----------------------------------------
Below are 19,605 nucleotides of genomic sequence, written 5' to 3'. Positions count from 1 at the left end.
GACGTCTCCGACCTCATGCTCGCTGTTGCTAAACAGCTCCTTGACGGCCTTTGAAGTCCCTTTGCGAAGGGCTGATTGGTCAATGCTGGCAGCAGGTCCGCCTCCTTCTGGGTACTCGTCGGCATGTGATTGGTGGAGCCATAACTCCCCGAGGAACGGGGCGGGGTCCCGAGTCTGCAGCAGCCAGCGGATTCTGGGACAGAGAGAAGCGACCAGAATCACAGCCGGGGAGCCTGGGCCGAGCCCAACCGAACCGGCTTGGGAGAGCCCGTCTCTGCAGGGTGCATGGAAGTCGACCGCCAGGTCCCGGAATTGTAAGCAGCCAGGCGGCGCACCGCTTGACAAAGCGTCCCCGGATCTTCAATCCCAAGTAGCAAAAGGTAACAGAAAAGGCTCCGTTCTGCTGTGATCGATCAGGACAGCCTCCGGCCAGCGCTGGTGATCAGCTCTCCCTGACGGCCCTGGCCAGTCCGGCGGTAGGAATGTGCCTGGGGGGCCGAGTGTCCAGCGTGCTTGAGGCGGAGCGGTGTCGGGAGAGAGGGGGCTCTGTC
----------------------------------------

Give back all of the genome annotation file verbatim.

Below are 19,605 nucleotides of genomic sequence, written 5' to 3'. Positions count from 1 at the left end.
GACGTCTCCGACCTCATGCTCGCTGTTGCTAAACAGCTCCTTGACGGCCTTTGAAGTCCCTTTGCGAAGGGCTGATTGGTCAATGCTGGCAGCAGGTCCGCCTCCTTCTGGGTACTCGTCGGCATGTGATTGGTGGAGCCATAACTCCCCGAGGAACGGGGCGGGGTCCCGAGTCTGCAGCAGCCAGCGGATTCTGGGACAGAGAGAAGCGACCAGAATCACAGCCGGGGAGCCTGGGCCGAGCCCAACCGAACCGGCTTGGGAGAGCCCGTCTCTGCAGGGTGCATGGAAGTCGACCGCCAGGTCCCGGAATTGTAAGCAGCCAGGCGGCGCACCGCTTGACAAAGCGTCCCCGGATCTTCAATCCCAAGTAGCAAAAGGTAACAGAAAAGGCTCCGTTCTGCTGTGATCGATCAGGACAGCCTCCGGCCAGCGCTGGTGATCAGCTCTCCCTGACGGCCCTGGCCAGTCCGGCGGTAGGAATGTGCCTGGGGGGCCGAGTGTCCAGCGTGCTTGAGGCGGAGCGGTGTCGGGAGAGAGGGGGCTCTGTC